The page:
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Fish Jigging Spoons to Catch More Crappie Day 4: What Other Jigging Spoon Tactics Catch Crappie

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Editor’s Note: Depending on where you live in the U.S., the crappie spawn may be occurring or finished now. After the spawn, most crappie fishermen usually shift their attention to other species or seek the comfort of their air-conditioned homes. If they do venture out later to take papermouths, they may fish only after dark when the air and water temperatures are lower, and the slabs can be attracted to light.

Avid angler Charlie Ingram of Eufaula, Alaba   ma, finds that one of the main advantages to fishing the jigging spoon for summer crappies is that the jigging spoon’s weight allows you to fish vertically on top of the cover where you’ve found the crappies. You can work the spoon through tree limbs and bushes that you may not normally get through with other crappie lures. For instance, if crappie are holding out near the top of a tree blown down in the water, the only way those fish will see the bait is when it penetrates through the treetop and drops to the trunk’s bottom side.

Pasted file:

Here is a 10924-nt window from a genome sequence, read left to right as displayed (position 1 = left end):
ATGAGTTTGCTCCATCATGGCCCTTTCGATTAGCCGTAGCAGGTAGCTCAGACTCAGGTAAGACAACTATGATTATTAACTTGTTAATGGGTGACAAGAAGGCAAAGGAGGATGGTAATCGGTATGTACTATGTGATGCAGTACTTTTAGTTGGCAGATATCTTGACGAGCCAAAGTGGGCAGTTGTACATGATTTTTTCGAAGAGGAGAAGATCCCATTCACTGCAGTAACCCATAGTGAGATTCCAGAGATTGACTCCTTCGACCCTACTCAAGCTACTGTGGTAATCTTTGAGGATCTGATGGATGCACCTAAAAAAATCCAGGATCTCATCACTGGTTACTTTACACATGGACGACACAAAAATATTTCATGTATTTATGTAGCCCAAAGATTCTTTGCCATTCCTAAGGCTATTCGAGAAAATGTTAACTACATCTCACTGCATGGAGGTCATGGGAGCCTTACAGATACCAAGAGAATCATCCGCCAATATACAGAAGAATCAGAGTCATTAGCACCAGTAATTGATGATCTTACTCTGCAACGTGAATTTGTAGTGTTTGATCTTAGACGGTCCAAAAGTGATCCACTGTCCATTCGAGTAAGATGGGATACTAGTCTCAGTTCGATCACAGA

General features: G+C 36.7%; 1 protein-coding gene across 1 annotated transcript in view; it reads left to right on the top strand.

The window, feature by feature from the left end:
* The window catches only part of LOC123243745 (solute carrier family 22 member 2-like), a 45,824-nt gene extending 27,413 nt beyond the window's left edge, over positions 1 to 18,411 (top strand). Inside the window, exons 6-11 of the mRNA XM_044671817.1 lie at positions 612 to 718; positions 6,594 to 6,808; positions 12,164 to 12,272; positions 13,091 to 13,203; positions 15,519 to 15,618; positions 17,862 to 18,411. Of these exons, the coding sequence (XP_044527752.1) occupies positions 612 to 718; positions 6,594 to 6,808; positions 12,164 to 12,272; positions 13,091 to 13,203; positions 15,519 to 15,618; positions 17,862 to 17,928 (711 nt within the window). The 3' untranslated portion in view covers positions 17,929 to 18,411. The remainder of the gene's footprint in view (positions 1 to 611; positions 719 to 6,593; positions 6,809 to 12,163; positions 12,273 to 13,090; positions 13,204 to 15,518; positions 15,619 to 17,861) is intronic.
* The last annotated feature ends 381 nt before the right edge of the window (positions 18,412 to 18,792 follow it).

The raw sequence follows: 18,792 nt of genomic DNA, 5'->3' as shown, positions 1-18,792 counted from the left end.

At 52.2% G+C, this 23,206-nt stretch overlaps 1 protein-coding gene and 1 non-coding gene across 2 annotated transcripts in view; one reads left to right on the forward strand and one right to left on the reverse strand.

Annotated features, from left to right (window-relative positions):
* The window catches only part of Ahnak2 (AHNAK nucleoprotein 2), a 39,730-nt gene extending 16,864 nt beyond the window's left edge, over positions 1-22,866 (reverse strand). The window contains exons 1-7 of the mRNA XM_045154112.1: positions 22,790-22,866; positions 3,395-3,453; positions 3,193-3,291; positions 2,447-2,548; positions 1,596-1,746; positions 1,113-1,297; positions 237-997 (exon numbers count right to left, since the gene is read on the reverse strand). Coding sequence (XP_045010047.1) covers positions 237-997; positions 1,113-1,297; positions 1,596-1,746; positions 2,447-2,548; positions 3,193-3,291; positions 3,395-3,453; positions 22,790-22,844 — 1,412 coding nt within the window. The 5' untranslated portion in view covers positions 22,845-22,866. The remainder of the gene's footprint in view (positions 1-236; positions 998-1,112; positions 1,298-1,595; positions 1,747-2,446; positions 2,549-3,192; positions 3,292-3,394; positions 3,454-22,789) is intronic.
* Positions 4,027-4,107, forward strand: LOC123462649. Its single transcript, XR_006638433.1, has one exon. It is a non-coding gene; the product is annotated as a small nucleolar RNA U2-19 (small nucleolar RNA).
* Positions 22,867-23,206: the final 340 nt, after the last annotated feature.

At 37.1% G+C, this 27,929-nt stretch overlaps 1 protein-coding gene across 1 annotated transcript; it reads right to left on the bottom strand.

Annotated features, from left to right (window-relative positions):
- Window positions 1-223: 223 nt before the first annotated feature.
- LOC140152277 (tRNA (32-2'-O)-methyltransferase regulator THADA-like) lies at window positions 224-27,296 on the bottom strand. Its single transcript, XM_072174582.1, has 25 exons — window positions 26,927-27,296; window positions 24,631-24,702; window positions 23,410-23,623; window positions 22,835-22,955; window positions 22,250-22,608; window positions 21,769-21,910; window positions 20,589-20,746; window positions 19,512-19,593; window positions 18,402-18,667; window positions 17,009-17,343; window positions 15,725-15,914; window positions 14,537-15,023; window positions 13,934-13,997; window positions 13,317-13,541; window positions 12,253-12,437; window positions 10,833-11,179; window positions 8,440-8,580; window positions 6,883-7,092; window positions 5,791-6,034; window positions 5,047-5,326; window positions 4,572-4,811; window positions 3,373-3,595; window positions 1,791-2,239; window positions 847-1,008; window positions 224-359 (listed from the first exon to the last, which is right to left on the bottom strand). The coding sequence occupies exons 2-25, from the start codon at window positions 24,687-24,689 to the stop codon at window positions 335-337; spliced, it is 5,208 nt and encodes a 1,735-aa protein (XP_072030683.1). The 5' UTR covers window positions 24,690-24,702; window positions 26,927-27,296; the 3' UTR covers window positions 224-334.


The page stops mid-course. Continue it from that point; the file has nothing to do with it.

Most anglers fear catching crappie in thick cover because they think they won’t be able to get the fish out of the cover. However, this doesn’t happen with Ingram’s spooning-for-crappie technique. “I’ve never had a problem bringing a crappie or a bass up through a treetop on a jigging spoon,” Ingram says. “I take my time and let the fish wear itself down. Then the crappie generally will come right through all the cover.”

Another advantage to fishing the jigging spoon in thick cover during warm and hot  weather, according to Ingram, is that you can also take big bass. “When you’re fishing the jigging spoon in heavy cover along the creek and river channels,” Ingram explains,  “You’ll probably catch everything that swims. I’ve taken saltwater stripers, hybrid striped bass, white bass, bluegills, carp and many catfish. The jigging spoon culls nothing but small fish.” Too, Ingram does not have to change tackle to switch from bass fishing to crappie fishing.

To learn more about crappie fishing, check out John E. Phillips’ book, “Crappie: The Year-Round River Fisherman’s Bible” at, available in Kindle and print and in Audible at

Tomorrow: What Equipment and Other Methods Catch Crappie

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